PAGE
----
Despite the successes, and the considerable and continuing ethical disputes regarding wolf reintroduction in the United States, no clear, cogent, theoretically based ethical examination of the wolf reintroductions has yet been completed. Ecological feminist thought, particularly as articulated by Karen J. Warren, presents one way to create such an ethical assessment. Applying ecological feminist theories to wolf reintroduction also generates an intriguing instance of theoretical application in the “real world” and sheds insight on the pragmatic value of ecological feminist thought. (...) While ecofeminism does not give a definitive and decisively defensible position concerning wolf reintroduction, it does offer a repeatable framework and set of conditions by which one can assess environmental practice and policy, evidencing yet another example of the relevance of environmental ethics for the assessment of environmental policy. (shrink)
Ce texte a déjà paru sur Deleuze International en février 2009. Nous remercions Jean-Christophe Goddard de nous avoir autorisé à le reproduire ici. En introduction à L'art, l'éclair de l'être, paru en 1993, Maldiney consacre un texte à un article d'Oskar Becker initialement publié en 1929 et traduit et annoté en 1986 par Jacques Colette dans le n° 9 de la revue Philosophie. Le titre de l'article de Becker est « La fragilité du beau et la nature aventurière de (...) l'artiste. Une recherche ontologique dans le (...) - Philosophie – Nouvel article. (shrink)
A credible account of the neurobiology underlying cognitive development cannot afford to ignore the recently demonstrated innate regionalisation of the neocortex as well as the ontogeny of corticocortical phenomena, only for the latter does the timing of development permit control by external events and this is most likely to occur at later stages in the fine tuning of cortical microcircuitry.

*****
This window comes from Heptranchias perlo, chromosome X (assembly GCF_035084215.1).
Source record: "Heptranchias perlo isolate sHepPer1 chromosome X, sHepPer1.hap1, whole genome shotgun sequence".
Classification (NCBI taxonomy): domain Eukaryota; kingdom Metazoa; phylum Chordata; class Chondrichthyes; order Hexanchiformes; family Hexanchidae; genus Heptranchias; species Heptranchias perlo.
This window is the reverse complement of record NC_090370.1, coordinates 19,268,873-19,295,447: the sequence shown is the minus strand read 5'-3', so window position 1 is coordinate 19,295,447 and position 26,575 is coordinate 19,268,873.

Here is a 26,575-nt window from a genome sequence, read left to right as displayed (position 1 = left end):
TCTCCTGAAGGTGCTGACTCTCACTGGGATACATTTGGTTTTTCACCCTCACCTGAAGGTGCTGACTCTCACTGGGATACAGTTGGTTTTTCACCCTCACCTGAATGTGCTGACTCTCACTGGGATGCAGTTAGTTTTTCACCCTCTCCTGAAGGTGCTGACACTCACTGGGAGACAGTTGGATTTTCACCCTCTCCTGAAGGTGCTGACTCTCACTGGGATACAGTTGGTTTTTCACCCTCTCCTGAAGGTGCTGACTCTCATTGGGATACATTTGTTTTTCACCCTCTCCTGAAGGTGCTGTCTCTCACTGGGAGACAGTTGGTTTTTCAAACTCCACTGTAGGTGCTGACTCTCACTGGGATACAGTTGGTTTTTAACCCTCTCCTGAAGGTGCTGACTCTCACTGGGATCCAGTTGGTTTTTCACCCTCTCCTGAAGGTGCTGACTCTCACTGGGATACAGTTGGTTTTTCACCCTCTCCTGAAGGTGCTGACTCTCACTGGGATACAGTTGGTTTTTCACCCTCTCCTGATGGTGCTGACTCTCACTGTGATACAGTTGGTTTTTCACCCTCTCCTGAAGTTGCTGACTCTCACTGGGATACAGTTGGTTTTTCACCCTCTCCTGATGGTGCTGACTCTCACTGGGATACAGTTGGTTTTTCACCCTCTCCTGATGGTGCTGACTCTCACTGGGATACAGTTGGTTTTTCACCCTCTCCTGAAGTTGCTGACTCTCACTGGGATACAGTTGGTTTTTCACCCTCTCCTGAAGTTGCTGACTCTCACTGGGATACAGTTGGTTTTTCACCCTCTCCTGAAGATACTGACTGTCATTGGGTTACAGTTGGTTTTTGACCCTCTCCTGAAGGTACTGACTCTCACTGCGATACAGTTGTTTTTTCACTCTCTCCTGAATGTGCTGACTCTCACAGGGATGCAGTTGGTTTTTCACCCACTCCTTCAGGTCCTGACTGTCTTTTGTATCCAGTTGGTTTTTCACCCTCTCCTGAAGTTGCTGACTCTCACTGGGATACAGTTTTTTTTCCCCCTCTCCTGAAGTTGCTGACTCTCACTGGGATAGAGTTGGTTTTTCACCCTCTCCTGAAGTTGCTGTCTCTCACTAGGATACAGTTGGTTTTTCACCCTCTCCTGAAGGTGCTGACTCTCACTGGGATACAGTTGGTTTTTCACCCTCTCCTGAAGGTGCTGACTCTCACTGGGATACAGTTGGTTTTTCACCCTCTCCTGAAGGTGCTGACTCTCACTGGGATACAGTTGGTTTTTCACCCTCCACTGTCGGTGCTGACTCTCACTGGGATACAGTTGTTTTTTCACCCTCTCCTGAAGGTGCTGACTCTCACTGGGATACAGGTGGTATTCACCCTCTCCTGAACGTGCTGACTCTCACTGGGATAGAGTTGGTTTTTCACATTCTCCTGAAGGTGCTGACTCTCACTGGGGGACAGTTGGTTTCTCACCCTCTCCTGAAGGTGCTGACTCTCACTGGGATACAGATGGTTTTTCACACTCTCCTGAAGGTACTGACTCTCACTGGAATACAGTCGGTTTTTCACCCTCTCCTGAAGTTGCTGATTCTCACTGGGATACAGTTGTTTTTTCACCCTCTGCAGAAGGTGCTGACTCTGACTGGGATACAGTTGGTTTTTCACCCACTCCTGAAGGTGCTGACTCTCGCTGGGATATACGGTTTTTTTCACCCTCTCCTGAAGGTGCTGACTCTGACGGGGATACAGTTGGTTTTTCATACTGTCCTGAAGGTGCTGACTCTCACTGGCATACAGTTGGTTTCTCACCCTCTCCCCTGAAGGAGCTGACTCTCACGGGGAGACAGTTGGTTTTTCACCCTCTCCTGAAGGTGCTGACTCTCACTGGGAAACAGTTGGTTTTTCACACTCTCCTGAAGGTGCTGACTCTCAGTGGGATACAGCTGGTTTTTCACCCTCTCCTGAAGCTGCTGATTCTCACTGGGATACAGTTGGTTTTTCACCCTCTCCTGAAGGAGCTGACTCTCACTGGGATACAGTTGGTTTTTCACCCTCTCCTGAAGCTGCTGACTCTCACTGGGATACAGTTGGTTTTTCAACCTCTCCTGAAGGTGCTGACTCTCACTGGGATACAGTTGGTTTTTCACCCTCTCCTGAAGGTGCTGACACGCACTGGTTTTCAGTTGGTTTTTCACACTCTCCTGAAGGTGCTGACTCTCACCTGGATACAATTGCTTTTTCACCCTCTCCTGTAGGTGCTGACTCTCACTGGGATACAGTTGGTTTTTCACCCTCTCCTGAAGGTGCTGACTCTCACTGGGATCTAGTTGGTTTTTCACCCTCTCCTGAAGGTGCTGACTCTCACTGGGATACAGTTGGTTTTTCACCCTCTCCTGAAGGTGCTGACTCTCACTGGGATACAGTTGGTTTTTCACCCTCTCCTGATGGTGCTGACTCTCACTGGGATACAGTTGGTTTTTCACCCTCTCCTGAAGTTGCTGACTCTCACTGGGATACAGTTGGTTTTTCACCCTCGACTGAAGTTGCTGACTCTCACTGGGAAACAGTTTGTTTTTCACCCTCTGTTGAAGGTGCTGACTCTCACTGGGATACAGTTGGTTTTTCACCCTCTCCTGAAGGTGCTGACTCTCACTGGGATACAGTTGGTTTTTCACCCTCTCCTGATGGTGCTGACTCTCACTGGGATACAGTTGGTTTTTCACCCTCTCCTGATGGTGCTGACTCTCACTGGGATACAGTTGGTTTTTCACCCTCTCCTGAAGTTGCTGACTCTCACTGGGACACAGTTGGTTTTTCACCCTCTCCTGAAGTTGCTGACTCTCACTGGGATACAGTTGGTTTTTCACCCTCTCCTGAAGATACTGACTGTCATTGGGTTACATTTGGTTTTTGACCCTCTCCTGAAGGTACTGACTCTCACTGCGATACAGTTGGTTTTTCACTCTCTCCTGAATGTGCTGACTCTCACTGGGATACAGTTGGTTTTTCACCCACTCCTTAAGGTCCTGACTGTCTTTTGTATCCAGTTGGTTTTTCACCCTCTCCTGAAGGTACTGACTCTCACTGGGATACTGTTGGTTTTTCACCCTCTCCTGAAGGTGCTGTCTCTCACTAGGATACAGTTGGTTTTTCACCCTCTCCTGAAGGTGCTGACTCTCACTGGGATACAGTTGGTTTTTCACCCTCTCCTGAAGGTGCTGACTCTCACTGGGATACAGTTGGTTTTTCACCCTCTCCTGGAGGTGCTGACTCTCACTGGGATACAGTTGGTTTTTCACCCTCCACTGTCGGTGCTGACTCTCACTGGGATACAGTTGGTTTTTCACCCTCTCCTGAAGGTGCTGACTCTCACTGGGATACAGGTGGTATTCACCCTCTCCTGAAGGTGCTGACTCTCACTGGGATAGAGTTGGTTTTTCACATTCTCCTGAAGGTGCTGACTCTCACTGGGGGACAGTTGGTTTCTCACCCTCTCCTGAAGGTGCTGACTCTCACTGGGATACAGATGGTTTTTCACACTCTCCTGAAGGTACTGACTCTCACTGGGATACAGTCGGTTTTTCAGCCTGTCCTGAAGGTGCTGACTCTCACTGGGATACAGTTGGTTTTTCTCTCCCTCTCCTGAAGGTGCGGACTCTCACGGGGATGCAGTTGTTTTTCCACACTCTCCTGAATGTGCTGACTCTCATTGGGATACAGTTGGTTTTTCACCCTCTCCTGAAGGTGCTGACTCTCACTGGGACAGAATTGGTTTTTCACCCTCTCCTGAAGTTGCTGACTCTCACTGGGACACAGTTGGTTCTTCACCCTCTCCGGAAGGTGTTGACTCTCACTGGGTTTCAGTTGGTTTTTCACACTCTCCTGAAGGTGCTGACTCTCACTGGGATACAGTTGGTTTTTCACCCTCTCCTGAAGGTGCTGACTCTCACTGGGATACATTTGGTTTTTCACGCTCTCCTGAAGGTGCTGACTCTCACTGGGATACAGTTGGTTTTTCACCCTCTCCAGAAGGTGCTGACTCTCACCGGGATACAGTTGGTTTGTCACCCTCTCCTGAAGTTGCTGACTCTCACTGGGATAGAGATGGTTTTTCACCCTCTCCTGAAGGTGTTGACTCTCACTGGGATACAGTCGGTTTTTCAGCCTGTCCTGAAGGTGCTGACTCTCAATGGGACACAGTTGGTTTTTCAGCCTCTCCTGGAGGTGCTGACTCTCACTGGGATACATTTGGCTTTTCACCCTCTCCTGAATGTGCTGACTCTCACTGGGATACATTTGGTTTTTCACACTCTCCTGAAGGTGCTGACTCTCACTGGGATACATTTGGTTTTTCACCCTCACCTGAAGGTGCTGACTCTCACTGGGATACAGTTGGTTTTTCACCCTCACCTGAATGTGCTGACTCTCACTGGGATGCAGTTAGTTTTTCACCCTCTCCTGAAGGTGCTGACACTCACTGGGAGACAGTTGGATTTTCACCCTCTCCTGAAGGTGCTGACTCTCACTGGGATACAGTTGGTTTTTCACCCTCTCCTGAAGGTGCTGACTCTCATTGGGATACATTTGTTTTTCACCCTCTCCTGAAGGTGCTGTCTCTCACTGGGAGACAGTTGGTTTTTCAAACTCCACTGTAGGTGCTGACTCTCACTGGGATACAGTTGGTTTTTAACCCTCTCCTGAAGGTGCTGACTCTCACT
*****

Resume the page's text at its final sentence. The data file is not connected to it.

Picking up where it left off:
Most restoration projects are designed to approximate the species composition and ecotypes ecologists and historians determine were present in an area at some point in the historical past. In most cases, although somewhat arbitrary, the specific time chosen (usually immediately before European settlement) is based on an understanding of historic species composition and anthropogenic disturbances.Although restoring an area to the estimated, historical vegetation types is widely accepted, the exclusory nature of the restoration process often actively eliminates not just invasive species, (...) but also non-invasive, nonnative species as well as displaced native species. These exclusory activities echo patterns of domination and degradation that led to a need for restoration in the first place. Although the domination present in restoration stems from an earnest desire to repair harms inflicted by human carelessness, it at the same time enforces a human conception of the ideal landscape. Attending to ecofeminist concepts such as inclusivism and pluralism, and embracing their rejection of dualistic thinking and the logic of domination demands an expanded tolerance within the practice of ecological restoration. An expanded ecofeminist conceptualization of restoration, a restorashyn, attempts to reduce the presence of overt human domination of the land. Doing so may ultimately mean that the species composition of an ecofeminist restorashyn will not be purely native, but may instead include a diverse mix of both native and non-invasive, nonnative species. (shrink)